This article was written by Ed Hatton for Entrepreneur Magazine (South African edition), as the My Mentor column published in September 2016 and is posted here by their kind permission
Times are tough, sales are down, is marketing the best way to spend scarce cash?
The economy is limping along and lower sales means having to save costs. The marketing budget is a tempting target for cuts. Developing the company and product brands is a long term investment, and it is difficult to show returns on expenditure. Even lead generating marketing has a time lag between spending marketing funds and bringing in cash from sales. Cost cutting is usually driven by accountants who may have little understanding of customer needs or branding.
Should you cut marketing expenditure? Only as a last resort to ensure survival and then for a defined time, otherwise emphatically no. There are better ways to cut costs. See the July 2016 My Mentor column in Entrepreneur “Cutting Costs”
There is plenty of evidence to suggest that cutting marketing spend in a recession is a seriously bad idea. A Wall Street Journal study of the last recession showed that companies which cut back on marketing lost sales and market share, while those that held their marketing increased profits compared to those which reduced marketing. Repeated studies going as far back as the Great Depression have shown the same results. Savings you make from reduced marketing may be more than wiped out by lower sales. You need every sale and every customer you can get in these times. Some studies have shown that it even pays to increase marketing in bad times. Recessions can be a great time to go on the offensive, to grab customers and market share from competitors.
This is the time to get the best effect from very Rand you spend on marketing. Focus on issues which will help your customers to save money or sell more, like low maintenance costs, productivity gains, product longevity, and low cost of ownership. Fortunately we live in an age where many marketing options are cheap, easy to use and have measurable outcomes. Do a multi-pronged approach, all marketing reinforcing the same messages. Choose your media wisely so you will be seen by their key decision makers in your target markets.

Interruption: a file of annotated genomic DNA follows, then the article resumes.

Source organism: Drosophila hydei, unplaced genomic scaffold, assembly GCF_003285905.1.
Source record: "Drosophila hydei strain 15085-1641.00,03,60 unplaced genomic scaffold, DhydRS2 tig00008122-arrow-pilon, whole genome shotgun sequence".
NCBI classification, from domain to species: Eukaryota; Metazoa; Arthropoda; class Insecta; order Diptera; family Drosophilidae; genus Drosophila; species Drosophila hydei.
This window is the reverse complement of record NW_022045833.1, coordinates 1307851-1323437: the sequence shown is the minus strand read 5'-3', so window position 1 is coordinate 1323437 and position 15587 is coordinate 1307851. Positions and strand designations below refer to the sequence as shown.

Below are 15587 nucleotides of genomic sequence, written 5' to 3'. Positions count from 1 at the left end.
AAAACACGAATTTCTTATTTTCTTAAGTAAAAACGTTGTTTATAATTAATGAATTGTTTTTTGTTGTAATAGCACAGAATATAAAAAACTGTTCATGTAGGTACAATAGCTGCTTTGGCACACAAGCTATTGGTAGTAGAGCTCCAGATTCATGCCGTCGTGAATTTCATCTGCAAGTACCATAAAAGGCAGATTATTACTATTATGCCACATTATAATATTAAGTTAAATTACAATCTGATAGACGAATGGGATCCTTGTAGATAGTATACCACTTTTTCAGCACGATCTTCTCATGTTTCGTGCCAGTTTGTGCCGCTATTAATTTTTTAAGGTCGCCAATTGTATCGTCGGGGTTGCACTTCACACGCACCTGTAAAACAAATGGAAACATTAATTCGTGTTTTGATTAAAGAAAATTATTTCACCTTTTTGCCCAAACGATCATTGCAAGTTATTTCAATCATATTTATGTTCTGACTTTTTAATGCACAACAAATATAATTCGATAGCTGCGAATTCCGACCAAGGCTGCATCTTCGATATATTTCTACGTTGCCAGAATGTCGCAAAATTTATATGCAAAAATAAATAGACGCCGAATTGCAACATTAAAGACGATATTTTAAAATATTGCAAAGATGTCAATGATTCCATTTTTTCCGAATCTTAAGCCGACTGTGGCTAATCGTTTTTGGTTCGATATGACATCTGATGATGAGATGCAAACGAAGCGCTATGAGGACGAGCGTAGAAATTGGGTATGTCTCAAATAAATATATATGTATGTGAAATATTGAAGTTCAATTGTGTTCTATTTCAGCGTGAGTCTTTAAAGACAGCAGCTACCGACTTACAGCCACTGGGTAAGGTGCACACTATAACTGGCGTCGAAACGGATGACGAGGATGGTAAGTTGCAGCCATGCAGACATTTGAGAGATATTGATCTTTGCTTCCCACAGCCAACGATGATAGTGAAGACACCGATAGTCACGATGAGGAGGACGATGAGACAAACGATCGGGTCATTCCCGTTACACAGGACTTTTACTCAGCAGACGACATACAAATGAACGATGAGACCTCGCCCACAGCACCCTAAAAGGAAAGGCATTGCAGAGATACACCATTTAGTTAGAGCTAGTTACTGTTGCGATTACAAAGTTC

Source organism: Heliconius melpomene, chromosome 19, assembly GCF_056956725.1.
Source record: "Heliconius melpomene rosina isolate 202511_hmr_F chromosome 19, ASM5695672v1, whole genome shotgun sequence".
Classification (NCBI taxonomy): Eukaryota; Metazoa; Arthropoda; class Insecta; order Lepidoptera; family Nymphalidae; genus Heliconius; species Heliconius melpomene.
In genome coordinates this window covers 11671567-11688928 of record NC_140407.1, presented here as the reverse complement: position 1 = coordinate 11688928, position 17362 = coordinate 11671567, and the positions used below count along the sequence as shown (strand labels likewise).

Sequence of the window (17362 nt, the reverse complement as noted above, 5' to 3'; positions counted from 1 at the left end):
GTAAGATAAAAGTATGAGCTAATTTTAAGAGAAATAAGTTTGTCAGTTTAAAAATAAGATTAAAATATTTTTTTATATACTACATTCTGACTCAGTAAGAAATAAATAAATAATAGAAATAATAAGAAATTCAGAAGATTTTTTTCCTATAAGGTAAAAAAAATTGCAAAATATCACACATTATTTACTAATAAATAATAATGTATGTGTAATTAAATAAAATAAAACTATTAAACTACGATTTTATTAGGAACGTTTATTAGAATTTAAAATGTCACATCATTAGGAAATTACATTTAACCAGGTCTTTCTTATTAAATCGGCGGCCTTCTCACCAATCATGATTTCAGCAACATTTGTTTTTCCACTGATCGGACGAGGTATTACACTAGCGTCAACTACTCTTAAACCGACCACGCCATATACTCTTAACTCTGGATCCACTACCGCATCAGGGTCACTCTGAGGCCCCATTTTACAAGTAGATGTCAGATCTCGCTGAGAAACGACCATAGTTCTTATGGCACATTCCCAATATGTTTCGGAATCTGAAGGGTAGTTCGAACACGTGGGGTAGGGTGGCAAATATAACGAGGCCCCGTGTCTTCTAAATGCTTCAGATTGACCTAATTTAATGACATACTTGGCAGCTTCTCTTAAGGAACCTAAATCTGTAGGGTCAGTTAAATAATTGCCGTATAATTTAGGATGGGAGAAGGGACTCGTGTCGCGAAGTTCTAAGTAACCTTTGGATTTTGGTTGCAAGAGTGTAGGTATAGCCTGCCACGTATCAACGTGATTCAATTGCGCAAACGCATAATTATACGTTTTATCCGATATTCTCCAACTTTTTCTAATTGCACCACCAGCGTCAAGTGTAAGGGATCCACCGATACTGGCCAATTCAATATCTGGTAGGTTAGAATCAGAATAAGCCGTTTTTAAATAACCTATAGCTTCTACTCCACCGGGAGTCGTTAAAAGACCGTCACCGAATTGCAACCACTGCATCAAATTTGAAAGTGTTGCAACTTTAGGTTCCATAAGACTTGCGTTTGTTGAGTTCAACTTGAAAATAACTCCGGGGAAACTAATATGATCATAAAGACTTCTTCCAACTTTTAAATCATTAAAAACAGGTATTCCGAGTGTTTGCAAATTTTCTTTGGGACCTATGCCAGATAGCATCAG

You do not need to change all your marketing campaigns, but do review them and replace ineffective campaigns with more efficient ones. Some examples of inexpensive marketing promotions include: A modern website which people see and linger on is an inexpensive necessity. Check how many people visit your site and how long they stay, then improve those results. Use internet banner advertising to add to your database of people who have shown interest and then market to them by making offers directing them to special purpose landing pages. Use e-mail or telesales. Build your brand with low cost sponsorships or by hosting events with reputable guest speakers. Write thought provoking articles for the press, a blog or social media to establish credibility. Employ an intern to do all the administration for all these ideas and gather information.
Do not ignore your customers. They are potentially your best market for additional business and must be pampered and communicated with to prevent them moving to competitors. Make sure they know all the products and services you offer, and how they can use your products to boost their own sales. Special campaigns for customers only can be communicated via closed user groups on the internet, readable and useful newsletters or personal contact and telephone. Announce special offers and bundled prices exclusively for customers. Increase customer service and support levels.
Your goal should be to hold or increase turnover, or to lose less sales than competitors by marketing intensively but smarter. Doing this should see you emerge from the recession in a powerful position to use the good times which will inevitably follow the bad. The sales made by this strategy are statistically likely to outweigh any savings you may have made by sales-destroying cuts to marketing.
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